By now I've been involved in many a news event, but never till yesterday in a press conference over at the Legislature in Raleigh. It was well organized and fairly well attended (but how would I know?), all set up by the unflappable Ashaki Binta. Little did I know how little it all would come to.
Ashaki is spearheading a quixotic campaign to get North Carolina's law against public-sector collective bargaining overturned. One by one we spoke: first the Rev. Dr. William Barber of Goldsboro (he preached in Chapel Hill on MLK Day). Barber was born in 1963 two days after Dr. King spoke on the Washington Mall; all his life he's understood that he was, for his family, the very embodiment of that dream that is still unfinished. Rev. Nelson Johnson of Greensboro took up the MLK theme and reminded us that when he met his fate in Memphis he was advocating for public employees.
Following him, I talked about how the Chapel Hill Town Council had unanimously agreed to ask our legislative delegates to propose legislation that would overturn the bad law and replace it with one affirmatively allowing public sector collective bargaining. And I said that in Chapel Hill, where we're about to honor Dr. King with the name of our "Main Street," we understand that by the time he got to Memphis he had broadened his sights from civil rights for African Americans to human rights for all, and that included economic justice.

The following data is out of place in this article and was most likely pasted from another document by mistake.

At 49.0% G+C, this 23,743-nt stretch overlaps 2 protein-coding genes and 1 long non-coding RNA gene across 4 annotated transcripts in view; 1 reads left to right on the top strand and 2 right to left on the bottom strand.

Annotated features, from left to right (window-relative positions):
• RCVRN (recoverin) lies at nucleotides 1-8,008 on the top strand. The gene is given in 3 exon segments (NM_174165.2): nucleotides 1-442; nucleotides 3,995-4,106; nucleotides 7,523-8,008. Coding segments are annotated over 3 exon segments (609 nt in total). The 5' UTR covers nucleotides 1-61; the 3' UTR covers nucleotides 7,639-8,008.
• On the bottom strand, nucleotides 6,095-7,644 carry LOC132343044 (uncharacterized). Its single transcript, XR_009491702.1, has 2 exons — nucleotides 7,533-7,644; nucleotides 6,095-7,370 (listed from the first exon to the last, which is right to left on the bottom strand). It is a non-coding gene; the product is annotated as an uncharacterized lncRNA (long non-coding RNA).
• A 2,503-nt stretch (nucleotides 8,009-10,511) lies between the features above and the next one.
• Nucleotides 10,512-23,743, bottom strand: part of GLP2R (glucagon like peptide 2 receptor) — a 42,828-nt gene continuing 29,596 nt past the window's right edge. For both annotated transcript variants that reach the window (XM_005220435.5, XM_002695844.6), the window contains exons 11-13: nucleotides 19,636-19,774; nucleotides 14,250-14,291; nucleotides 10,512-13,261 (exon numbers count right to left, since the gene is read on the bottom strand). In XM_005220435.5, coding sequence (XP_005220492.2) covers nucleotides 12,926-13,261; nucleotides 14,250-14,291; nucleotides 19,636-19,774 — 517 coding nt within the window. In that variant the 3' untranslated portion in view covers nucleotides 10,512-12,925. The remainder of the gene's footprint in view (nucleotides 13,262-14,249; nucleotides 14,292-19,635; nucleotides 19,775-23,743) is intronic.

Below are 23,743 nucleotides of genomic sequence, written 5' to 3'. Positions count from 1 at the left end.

All of us, and others, spoke about the powerful testimony we had heard directly from workers and how it had convinced us that this law should be changed.
Here's how it was reported in the Raleigh paper (see "Never-ending news conferences").